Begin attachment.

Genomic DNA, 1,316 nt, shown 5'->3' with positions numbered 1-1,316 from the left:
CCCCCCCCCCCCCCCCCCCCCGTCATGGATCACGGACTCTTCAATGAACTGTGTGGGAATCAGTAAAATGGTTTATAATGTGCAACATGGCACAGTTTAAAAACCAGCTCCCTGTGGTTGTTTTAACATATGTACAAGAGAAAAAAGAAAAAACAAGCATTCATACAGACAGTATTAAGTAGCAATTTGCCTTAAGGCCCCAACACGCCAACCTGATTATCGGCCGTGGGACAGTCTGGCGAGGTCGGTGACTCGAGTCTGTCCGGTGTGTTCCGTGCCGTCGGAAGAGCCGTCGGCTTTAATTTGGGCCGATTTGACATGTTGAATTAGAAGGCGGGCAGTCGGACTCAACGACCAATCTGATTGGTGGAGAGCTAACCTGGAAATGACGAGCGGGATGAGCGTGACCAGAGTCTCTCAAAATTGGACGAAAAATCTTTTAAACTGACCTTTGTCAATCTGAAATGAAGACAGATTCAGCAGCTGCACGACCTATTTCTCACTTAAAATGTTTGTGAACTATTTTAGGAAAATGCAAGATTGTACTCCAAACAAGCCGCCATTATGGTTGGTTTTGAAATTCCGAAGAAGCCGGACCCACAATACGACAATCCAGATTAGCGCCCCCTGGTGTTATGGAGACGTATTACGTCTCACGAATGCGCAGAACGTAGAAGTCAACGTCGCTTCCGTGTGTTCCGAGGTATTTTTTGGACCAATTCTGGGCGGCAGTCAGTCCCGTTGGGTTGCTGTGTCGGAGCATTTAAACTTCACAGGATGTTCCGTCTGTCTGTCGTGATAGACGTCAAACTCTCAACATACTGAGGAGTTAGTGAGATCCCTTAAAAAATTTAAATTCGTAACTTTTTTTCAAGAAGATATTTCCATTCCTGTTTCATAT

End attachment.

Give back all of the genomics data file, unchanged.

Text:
Genomic DNA, 1,316 nt, shown 5'->3' with positions numbered 1-1,316 from the left:
CCCCCCCCCCCCCCCCCCCCCGTCATGGATCACGGACTCTTCAATGAACTGTGTGGGAATCAGTAAAATGGTTTATAATGTGCAACATGGCACAGTTTAAAAACCAGCTCCCTGTGGTTGTTTTAACATATGTACAAGAGAAAAAAGAAAAAACAAGCATTCATACAGACAGTATTAAGTAGCAATTTGCCTTAAGGCCCCAACACGCCAACCTGATTATCGGCCGTGGGACAGTCTGGCGAGGTCGGTGACTCGAGTCTGTCCGGTGTGTTCCGTGCCGTCGGAAGAGCCGTCGGCTTTAATTTGGGCCGATTTGACATGTTGAATTAGAAGGCGGGCAGTCGGACTCAACGACCAATCTGATTGGTGGAGAGCTAACCTGGAAATGACGAGCGGGATGAGCGTGACCAGAGTCTCTCAAAATTGGACGAAAAATCTTTTAAACTGACCTTTGTCAATCTGAAATGAAGACAGATTCAGCAGCTGCACGACCTATTTCTCACTTAAAATGTTTGTGAACTATTTTAGGAAAATGCAAGATTGTACTCCAAACAAGCCGCCATTATGGTTGGTTTTGAAATTCCGAAGAAGCCGGACCCACAATACGACAATCCAGATTAGCGCCCCCTGGTGTTATGGAGACGTATTACGTCTCACGAATGCGCAGAACGTAGAAGTCAACGTCGCTTCCGTGTGTTCCGAGGTATTTTTTGGACCAATTCTGGGCGGCAGTCAGTCCCGTTGGGTTGCTGTGTCGGAGCATTTAAACTTCACAGGATGTTCCGTCTGTCTGTCGTGATAGACGTCAAACTCTCAACATACTGAGGAGTTAGTGAGATCCCTTAAAAAATTTAAATTCGTAACTTTTTTTCAAGAAGATATTTCCATTCCTGTTTCATAT